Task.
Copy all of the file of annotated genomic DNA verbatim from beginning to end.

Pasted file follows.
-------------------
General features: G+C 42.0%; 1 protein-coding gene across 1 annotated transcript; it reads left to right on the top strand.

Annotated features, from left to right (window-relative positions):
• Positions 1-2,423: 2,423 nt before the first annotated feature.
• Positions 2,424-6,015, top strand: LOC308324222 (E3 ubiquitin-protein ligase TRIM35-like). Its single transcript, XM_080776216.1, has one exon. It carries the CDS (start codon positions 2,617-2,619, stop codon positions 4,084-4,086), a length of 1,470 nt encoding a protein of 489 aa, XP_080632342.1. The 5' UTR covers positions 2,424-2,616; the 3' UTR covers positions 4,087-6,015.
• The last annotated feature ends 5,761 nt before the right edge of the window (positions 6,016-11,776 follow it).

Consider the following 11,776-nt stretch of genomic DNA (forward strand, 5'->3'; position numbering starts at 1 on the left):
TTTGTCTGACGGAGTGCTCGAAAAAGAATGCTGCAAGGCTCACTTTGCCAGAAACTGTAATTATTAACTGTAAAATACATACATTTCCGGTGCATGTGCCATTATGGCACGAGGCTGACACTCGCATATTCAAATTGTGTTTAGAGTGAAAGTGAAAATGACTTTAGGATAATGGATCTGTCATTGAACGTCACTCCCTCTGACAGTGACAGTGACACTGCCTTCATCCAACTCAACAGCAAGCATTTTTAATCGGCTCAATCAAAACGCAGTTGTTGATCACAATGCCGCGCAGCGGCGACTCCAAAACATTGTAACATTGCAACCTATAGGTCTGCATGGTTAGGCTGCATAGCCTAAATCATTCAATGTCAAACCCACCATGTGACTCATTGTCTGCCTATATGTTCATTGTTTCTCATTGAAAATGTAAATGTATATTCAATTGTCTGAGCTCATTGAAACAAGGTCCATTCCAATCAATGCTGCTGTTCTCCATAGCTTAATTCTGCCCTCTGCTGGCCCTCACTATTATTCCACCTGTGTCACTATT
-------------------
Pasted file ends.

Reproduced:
General features: G+C 42.0%; 1 protein-coding gene across 1 annotated transcript; it reads left to right on the top strand.

Annotated features, from left to right (window-relative positions):
• Positions 1-2,423: 2,423 nt before the first annotated feature.
• Positions 2,424-6,015, top strand: LOC308324222 (E3 ubiquitin-protein ligase TRIM35-like). Its single transcript, XM_080776216.1, has one exon. It carries the CDS (start codon positions 2,617-2,619, stop codon positions 4,084-4,086), a length of 1,470 nt encoding a protein of 489 aa, XP_080632342.1. The 5' UTR covers positions 2,424-2,616; the 3' UTR covers positions 4,087-6,015.
• The last annotated feature ends 5,761 nt before the right edge of the window (positions 6,016-11,776 follow it).

Consider the following 11,776-nt stretch of genomic DNA (forward strand, 5'->3'; position numbering starts at 1 on the left):
TTTGTCTGACGGAGTGCTCGAAAAAGAATGCTGCAAGGCTCACTTTGCCAGAAACTGTAATTATTAACTGTAAAATACATACATTTCCGGTGCATGTGCCATTATGGCACGAGGCTGACACTCGCATATTCAAATTGTGTTTAGAGTGAAAGTGAAAATGACTTTAGGATAATGGATCTGTCATTGAACGTCACTCCCTCTGACAGTGACAGTGACACTGCCTTCATCCAACTCAACAGCAAGCATTTTTAATCGGCTCAATCAAAACGCAGTTGTTGATCACAATGCCGCGCAGCGGCGACTCCAAAACATTGTAACATTGCAACCTATAGGTCTGCATGGTTAGGCTGCATAGCCTAAATCATTCAATGTCAAACCCACCATGTGACTCATTGTCTGCCTATATGTTCATTGTTTCTCATTGAAAATGTAAATGTATATTCAATTGTCTGAGCTCATTGAAACAAGGTCCATTCCAATCAATGCTGCTGTTCTCCATAGCTTAATTCTGCCCTCTGCTGGCCCTCACTATTATTCCACCTGTGTCACTATT